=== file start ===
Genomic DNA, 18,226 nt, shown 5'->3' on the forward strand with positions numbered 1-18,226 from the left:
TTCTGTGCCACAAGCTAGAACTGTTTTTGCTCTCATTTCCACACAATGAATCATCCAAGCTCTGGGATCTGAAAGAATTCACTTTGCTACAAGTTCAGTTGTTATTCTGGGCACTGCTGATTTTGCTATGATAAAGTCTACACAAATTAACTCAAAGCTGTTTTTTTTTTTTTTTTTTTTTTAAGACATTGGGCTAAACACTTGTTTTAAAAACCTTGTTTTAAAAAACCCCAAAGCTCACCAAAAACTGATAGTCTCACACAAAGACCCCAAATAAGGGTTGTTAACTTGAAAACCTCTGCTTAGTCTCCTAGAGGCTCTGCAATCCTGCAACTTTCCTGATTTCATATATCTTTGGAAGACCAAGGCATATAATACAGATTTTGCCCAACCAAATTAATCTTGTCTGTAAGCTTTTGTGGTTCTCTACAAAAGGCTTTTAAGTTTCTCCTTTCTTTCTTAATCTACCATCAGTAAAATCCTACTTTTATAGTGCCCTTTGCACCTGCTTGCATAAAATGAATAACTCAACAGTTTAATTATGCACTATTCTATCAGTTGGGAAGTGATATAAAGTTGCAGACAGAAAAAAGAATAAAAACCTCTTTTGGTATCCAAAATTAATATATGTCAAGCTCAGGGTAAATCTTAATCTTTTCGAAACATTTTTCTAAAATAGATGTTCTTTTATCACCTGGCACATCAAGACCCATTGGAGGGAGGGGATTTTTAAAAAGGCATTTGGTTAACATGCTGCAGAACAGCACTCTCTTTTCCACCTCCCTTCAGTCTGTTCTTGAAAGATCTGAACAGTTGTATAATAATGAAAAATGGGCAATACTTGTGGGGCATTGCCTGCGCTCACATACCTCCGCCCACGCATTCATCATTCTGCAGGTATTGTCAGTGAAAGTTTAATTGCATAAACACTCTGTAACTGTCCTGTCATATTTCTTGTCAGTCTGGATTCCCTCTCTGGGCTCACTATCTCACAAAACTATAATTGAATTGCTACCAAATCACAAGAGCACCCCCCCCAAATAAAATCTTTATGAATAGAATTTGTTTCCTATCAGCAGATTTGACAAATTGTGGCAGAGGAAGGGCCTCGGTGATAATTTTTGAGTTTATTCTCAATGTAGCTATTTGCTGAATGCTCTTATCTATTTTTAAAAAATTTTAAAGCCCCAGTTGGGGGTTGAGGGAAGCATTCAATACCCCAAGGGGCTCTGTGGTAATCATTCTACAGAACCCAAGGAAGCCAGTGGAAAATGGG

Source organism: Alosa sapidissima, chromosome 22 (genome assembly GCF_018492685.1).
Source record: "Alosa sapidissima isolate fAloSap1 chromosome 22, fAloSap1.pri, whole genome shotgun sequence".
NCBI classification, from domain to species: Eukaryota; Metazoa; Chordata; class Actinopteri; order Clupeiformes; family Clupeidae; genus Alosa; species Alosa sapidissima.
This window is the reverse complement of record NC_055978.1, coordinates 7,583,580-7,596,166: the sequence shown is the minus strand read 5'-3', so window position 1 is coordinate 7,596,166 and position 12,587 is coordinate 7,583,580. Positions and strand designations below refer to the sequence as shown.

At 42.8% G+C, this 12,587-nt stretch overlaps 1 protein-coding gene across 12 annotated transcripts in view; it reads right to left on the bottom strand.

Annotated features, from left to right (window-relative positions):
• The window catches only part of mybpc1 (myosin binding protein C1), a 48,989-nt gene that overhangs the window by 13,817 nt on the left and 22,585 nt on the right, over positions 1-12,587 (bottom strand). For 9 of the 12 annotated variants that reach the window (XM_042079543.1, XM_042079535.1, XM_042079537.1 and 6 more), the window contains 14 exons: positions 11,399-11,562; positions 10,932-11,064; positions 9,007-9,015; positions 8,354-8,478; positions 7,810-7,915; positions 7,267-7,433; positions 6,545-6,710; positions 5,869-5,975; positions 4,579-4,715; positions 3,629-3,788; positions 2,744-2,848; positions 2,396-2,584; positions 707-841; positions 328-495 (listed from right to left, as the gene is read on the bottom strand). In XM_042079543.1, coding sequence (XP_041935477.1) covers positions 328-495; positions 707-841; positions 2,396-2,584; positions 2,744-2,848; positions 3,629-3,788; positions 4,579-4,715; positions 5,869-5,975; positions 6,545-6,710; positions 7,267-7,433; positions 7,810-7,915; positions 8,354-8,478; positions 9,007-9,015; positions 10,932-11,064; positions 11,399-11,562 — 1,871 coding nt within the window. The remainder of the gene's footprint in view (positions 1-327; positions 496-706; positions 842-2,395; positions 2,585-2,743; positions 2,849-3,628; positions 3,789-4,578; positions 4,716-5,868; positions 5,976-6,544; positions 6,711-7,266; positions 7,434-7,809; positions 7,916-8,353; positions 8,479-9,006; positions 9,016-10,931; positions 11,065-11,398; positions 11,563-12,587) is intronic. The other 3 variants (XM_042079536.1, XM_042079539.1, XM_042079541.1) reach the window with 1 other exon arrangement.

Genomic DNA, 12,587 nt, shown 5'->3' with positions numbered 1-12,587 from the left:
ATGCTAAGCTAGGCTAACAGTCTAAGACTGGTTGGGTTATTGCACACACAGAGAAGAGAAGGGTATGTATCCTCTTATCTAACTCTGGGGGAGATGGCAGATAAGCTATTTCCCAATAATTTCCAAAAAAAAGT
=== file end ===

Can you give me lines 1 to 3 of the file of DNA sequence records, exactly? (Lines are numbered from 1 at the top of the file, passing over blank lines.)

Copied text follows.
Genomic DNA, 18,226 nt, shown 5'->3' on the forward strand with positions numbered 1-18,226 from the left:
TTCTGTGCCACAAGCTAGAACTGTTTTTGCTCTCATTTCCACACAATGAATCATCCAAGCTCTGGGATCTGAAAGAATTCACTTTGCTACAAGTTCAGTTGTTATTCTGGGCACTGCTGATTTTGCTATGATAAAGTCTACACAAATTAACTCAAAGCTGTTTTTTTTTTTTTTTTTTTTTTAAGACATTGGGCTAAACACTTGTTTTAAAAACCTTGTTTTAAAAAACCCCAAAGCTCACCAAAAACTGATAGTCTCACACAAAGACCCCAAATAAGGGTTGTTAACTTGAAAACCTCTGCTTAGTCTCCTAGAGGCTCTGCAATCCTGCAACTTTCCTGATTTCATATATCTTTGGAAGACCAAGGCATATAATACAGATTTTGCCCAACCAAATTAATCTTGTCTGTAAGCTTTTGTGGTTCTCTACAAAAGGCTTTTAAGTTTCTCCTTTCTTTCTTAATCTACCATCAGTAAAATCCTACTTTTATAGTGCCCTTTGCACCTGCTTGCATAAAATGAATAACTCAACAGTTTAATTATGCACTATTCTATCAGTTGGGAAGTGATATAAAGTTGCAGACAGAAAAAAGAATAAAAACCTCTTTTGGTATCCAAAATTAATATATGTCAAGCTCAGGGTAAATCTTAATCTTTTCGAAACATTTTTCTAAAATAGATGTTCTTTTATCACCTGGCACATCAAGACCCATTGGAGGGAGGGGATTTTTAAAAAGGCATTTGGTTAACATGCTGCAGAACAGCACTCTCTTTTCCACCTCCCTTCAGTCTGTTCTTGAAAGATCTGAACAGTTGTATAATAATGAAAAATGGGCAATACTTGTGGGGCATTGCCTGCGCTCACATACCTCCGCCCACGCATTCATCATTCTGCAGGTATTGTCAGTGAAAGTTTAATTGCATAAACACTCTGTAACTGTCCTGTCATATTTCTTGTCAGTCTGGATTCCCTCTCTGGGCTCACTATCTCACAAAACTATAATTGAATTGCTACCAAATCACAAGAGCACCCCCCCCAAATAAAATCTTTATGAATAGAATTTGTTTCCTATCAGCAGATTTGACAAATTGTGGCAGAGGAAGGGCCTCGGTGATAATTTTTGAGTTTATTCTCAATGTAGCTATTTGCTGAATGCTCTTATCTATTTTTAAAAAATTTTAAAGCCCCAGTTGGGGGTTGAGGGAAGCATTCAATACCCCAAGGGGCTCTGTGGTAATCATTCTACAGAACCCAAGGAAGCCAGTGGAAAATGGG

Source organism: Alosa sapidissima, chromosome 22 (genome assembly GCF_018492685.1).